Children denied the right to education
Sana Johnson, the regional director of Save the Children, said in a press conference on Tuesday that the lives of children have been disrupted and psychological traumas inflicted as Yemeni children see and hear the conflict around them.
"The armed conflicts and civil unrest in several parts of the country means that children are denied their basic rights to education and protection," said Johnson.
She added that even those children who have not been directly caught in violence or had to flee their homes are being affected, as many schools remain closed.
Fatima Al-Ajel, advocacy and communications officer at Save the Children told the Yemen Times that Yemeni children really need psychological support to alleviate their suffering.
Al-Ajel said that 2011 was the worst year in the life of Yemen's children. "I've seen many children who suffer from intractable psychological problems.
"They have seen horrible scenes. Some of them saw their parents dying in front of their eyes," she explained. "They are now frightened, unconfident and keep crying."
According to Al-Ajel, psychologically damaged children need to play to forget their traumas. "Unfortunately, those children have been abused by all parties. Their health, education and nutrition have been negatively affected because of recent violations against childhood," she said.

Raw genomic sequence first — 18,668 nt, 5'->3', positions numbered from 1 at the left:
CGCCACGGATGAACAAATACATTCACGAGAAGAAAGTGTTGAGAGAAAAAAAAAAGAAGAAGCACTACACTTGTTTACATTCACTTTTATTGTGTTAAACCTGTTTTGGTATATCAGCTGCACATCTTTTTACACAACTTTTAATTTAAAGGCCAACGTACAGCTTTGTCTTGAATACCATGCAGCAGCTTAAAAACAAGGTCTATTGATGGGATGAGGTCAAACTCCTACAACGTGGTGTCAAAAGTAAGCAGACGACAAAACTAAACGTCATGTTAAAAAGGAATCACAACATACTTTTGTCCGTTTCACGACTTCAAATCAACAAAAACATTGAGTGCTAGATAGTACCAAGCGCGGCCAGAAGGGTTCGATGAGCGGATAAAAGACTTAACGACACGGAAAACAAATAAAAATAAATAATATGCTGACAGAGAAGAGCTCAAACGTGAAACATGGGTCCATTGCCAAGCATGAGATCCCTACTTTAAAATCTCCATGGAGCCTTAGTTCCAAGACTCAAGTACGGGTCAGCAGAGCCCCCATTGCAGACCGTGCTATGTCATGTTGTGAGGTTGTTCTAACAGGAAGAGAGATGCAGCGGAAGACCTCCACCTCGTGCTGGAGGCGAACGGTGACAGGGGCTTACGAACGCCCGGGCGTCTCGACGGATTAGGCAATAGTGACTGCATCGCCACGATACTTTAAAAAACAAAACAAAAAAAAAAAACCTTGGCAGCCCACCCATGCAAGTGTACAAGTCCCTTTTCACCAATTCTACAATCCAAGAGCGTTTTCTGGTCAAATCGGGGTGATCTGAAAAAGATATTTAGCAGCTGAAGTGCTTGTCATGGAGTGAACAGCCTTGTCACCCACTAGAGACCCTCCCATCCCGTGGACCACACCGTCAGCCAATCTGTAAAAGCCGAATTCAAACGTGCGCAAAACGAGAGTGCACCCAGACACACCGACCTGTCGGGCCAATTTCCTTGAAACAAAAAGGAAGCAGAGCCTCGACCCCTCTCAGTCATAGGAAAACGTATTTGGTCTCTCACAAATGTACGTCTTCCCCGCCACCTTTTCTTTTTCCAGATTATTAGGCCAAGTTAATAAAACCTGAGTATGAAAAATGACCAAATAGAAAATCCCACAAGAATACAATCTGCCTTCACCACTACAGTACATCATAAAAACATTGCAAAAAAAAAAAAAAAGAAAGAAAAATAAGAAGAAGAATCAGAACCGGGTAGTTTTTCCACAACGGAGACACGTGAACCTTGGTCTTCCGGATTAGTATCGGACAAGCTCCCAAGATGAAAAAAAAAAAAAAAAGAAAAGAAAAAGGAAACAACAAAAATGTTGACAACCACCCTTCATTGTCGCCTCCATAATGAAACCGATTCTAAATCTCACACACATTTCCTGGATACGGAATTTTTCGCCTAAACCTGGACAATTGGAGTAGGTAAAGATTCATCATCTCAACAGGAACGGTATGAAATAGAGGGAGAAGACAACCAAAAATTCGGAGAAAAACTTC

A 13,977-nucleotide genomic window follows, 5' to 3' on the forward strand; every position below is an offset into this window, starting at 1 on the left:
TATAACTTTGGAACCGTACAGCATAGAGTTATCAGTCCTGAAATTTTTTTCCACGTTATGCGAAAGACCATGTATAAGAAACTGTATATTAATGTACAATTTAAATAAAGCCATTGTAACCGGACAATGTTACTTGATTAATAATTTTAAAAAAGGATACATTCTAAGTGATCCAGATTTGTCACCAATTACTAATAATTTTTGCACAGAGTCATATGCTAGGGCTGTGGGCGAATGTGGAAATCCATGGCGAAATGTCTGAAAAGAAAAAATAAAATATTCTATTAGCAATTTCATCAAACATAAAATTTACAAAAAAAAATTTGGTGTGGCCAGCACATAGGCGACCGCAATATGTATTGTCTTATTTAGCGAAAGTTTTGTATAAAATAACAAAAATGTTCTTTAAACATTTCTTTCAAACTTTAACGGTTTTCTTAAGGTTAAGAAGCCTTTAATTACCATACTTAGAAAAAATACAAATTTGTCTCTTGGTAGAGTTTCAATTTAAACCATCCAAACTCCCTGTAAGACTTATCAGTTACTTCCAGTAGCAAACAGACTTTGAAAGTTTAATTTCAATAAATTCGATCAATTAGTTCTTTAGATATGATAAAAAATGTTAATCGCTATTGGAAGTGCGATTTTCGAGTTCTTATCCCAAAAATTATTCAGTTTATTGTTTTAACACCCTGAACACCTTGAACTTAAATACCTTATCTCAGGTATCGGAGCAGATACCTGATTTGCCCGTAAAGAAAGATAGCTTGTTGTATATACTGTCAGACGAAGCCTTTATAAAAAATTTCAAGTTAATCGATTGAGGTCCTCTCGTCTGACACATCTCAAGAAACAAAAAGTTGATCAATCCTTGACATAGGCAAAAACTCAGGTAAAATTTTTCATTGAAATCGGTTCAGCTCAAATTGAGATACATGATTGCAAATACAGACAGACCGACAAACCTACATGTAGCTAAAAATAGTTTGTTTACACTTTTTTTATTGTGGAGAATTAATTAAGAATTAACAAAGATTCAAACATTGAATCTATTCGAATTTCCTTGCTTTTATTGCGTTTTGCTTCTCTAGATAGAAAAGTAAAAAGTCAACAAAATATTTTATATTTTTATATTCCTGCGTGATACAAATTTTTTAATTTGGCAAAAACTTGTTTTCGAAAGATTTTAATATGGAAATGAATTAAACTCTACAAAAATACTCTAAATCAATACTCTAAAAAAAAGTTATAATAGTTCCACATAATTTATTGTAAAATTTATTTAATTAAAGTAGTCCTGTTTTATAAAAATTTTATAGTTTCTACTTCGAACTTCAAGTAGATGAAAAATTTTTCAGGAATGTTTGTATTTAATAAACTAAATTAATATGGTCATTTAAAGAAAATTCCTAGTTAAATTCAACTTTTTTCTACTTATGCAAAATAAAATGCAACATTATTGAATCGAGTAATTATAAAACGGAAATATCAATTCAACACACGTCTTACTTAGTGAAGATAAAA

She added that Save the Children opened a Child Friendly Space in 70 schools hosting internally displaced people (IDPs) in Aden and Lahj in 2011.
Tens of thousands of people fled from fierce fighting between armed men and government security in Abyan governorate this year, with many forced to live in Aden’s schools.
Save the Children responded to this huge number by providing women and children with medical treatment, health education, school uniforms and other requirements.
But still, many children in Yemen have had very sporadic schooling over the past year with around 200 schools used for purposes other than education such as hosting IDPs and being used as barracks by fighters, while another 300 have been damaged in armed conflict, according to Save the Children.
Last year, UNICEF urged all parties to meet their obligations under the Convention on the Rights of the Child and international humanitarian law and take all necessary steps to protect children from the direct and indirect effects of violence.
However, fighting has yet to stop and many displaced children still cannot return homes.